I haven’t been so excited about a delivery since the births of my three sons. My heart raced as the DHL driver climbed the steps to my home and rang the doorbell.
I peeled open the envelope and pulled out the wallet-sized booklet with a firm cover and back.
“I am a Brit!” I refrained–barely–from yelling my excitement to the neighborhood.
Earlier this year, I discovered that I was (and always have been) a British citizen due to my father’s birth in Birmingham, England. But I wanted to be able to prove it.
So, I sent my dad’s birth certificate, my parents’ marriage certificate, my birth certificate and my American passport to Her Majesty’s passport office. Oh, and I also sent a passport photograph of a stern-looking old man (me, that is).
If only my parents had lived to see me join them as British citizens.
Brexit may devalue my British passport as a vehicle for travel and living in the European Union, but nothing can diminish my new passport’s place in my heart.
How do people who battle anxiety and/or depression find peace and happiness?
I have found answers to this question through reading the wisdom of some brilliant writers whose works I have featured here. (Click on “more books” in the menu to see them.)
But I have found some of my life’s most enjoyable times on the long-distant trails in Europe. My story about my first such journey became an adventure memoir, Camino Sunrise: Walking With My Shadows.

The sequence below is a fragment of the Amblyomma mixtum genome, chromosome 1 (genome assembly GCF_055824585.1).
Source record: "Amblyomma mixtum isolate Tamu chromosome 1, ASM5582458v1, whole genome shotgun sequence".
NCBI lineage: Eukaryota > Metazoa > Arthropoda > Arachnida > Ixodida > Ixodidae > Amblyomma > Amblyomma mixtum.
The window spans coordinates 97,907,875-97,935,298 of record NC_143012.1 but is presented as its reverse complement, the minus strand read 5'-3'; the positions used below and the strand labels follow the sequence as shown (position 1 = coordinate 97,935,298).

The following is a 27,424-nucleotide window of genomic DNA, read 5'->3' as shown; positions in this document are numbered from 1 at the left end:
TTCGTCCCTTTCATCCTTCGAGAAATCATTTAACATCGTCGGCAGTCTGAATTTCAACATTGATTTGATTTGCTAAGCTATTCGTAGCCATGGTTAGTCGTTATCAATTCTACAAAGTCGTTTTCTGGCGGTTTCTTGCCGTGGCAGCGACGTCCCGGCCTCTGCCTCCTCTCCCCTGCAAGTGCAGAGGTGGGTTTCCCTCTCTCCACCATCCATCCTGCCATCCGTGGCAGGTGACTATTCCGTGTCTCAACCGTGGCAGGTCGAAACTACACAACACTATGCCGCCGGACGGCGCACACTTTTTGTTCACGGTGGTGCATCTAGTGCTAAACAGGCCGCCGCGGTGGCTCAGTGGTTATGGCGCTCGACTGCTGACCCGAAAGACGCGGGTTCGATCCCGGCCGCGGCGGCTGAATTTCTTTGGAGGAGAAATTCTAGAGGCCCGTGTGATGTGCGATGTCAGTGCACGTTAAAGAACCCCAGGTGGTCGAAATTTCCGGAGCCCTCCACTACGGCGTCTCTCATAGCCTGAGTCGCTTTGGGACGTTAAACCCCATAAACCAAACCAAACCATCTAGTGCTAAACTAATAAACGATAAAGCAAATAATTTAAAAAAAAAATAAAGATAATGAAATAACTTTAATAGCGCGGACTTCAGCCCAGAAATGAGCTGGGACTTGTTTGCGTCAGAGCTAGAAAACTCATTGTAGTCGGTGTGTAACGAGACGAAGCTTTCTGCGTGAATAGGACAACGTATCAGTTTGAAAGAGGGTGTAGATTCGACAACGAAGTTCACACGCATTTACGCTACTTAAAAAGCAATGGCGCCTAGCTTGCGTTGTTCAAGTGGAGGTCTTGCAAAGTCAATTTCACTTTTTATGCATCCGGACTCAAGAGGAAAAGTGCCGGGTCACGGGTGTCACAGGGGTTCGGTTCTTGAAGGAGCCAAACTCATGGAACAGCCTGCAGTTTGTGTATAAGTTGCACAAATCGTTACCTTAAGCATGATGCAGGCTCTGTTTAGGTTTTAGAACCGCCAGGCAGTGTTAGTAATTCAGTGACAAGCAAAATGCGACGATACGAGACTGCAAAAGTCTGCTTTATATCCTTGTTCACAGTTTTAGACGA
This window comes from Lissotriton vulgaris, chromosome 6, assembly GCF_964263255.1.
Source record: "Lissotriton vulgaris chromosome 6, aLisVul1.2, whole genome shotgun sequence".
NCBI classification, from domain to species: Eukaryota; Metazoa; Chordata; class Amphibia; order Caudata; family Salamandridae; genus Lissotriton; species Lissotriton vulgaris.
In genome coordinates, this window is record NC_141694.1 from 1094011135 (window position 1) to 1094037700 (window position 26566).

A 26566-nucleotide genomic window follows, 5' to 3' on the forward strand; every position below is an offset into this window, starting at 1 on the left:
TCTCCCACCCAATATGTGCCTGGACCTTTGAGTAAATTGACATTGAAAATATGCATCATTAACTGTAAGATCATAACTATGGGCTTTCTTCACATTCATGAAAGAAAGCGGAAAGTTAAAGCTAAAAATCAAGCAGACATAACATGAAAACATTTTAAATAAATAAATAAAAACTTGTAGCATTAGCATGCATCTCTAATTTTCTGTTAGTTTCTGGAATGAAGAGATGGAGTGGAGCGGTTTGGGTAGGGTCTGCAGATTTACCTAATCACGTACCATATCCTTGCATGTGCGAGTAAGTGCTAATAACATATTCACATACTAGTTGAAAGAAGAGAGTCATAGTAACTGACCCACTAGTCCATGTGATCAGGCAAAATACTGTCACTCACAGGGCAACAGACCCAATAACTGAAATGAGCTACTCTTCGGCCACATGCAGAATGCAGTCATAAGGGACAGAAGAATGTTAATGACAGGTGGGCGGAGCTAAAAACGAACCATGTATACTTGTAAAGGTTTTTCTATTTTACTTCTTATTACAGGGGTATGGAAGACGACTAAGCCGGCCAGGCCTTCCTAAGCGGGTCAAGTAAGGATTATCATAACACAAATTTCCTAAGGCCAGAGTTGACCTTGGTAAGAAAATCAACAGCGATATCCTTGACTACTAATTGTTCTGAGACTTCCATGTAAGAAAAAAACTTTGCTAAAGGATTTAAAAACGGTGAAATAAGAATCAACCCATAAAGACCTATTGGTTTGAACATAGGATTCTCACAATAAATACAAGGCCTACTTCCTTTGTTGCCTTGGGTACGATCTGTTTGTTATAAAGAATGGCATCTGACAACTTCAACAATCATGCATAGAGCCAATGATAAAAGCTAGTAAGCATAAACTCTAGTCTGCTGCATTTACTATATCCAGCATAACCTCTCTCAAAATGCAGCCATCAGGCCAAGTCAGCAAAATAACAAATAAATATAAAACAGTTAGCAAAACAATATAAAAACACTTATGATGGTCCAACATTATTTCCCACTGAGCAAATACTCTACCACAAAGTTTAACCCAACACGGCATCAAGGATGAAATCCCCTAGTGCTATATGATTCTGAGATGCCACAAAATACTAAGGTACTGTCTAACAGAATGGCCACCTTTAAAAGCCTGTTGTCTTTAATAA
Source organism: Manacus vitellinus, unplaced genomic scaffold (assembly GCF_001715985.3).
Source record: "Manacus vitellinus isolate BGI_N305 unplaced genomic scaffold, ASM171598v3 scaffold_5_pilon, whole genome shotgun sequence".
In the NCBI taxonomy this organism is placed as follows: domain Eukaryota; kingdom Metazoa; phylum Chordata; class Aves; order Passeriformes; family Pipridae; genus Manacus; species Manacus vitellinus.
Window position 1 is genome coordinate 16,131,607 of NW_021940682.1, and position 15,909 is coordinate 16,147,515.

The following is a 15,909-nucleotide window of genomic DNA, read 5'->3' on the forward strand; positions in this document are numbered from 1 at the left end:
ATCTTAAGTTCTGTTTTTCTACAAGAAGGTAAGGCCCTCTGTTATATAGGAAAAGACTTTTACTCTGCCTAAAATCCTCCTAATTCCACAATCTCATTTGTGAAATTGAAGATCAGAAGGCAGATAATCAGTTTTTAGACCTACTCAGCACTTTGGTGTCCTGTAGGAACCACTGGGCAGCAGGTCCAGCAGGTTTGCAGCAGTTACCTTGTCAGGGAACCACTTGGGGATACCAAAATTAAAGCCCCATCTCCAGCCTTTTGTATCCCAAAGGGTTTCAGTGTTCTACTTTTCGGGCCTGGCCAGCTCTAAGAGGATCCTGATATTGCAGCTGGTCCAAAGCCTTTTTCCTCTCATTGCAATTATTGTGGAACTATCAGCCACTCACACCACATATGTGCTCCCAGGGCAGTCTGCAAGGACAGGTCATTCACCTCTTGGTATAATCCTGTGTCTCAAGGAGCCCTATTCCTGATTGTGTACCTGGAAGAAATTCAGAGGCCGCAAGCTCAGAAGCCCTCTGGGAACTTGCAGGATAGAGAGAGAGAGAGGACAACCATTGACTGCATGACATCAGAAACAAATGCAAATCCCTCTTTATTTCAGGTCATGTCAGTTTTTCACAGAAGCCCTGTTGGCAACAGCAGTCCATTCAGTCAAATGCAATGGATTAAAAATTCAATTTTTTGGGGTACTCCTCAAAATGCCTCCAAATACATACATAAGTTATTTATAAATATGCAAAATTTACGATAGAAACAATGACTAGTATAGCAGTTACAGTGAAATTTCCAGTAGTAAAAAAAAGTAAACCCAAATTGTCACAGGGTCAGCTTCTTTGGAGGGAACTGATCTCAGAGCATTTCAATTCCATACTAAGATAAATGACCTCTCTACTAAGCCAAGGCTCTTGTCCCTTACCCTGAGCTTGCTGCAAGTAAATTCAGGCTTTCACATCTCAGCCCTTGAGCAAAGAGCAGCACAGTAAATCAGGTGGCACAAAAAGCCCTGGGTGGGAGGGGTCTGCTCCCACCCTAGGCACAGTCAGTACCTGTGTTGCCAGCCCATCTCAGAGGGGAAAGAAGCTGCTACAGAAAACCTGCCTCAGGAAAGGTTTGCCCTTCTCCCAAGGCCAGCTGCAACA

I am finding this happiness again in England on the South West Coast Path. Sue and I are about a third of the way through our 260-mile trek from Minehead to Land’s End. Here are a few scenes from England.
If a picture is worth a thousand words, then walking the South West Coast Path is indescribable.
I am reading Raynor Winn’s best-selling book, The Salt Path, while walking in her footsteps on England’s South West Coast Path.
Except I am hardly following her lead.
Winn walked after she and her husband Moth lost their home in a business deal gone sour. Plus, he had just gotten news that he was dying from a neurological disease. They camped, mostly, and she wrote that they lived off 48 pounds a week. In two segments, they trekked almost all of the 630 miles.
Sue and I are fortunate that we are healthy and will return to our Oregon home. We have a shower, warm bed, and pub meals at the end of each day. We are carrying everything we need on our backs, sans the tent, sleeping bags and stove. Finally, should our script play out, we will hike “just” 260 miles from Minehead to Land’s End.
But, like Raynor and her husband and all who venture here, we are astounded by the glory of England’s southwest coast. The steep path challenges, but our senses bask in this experience.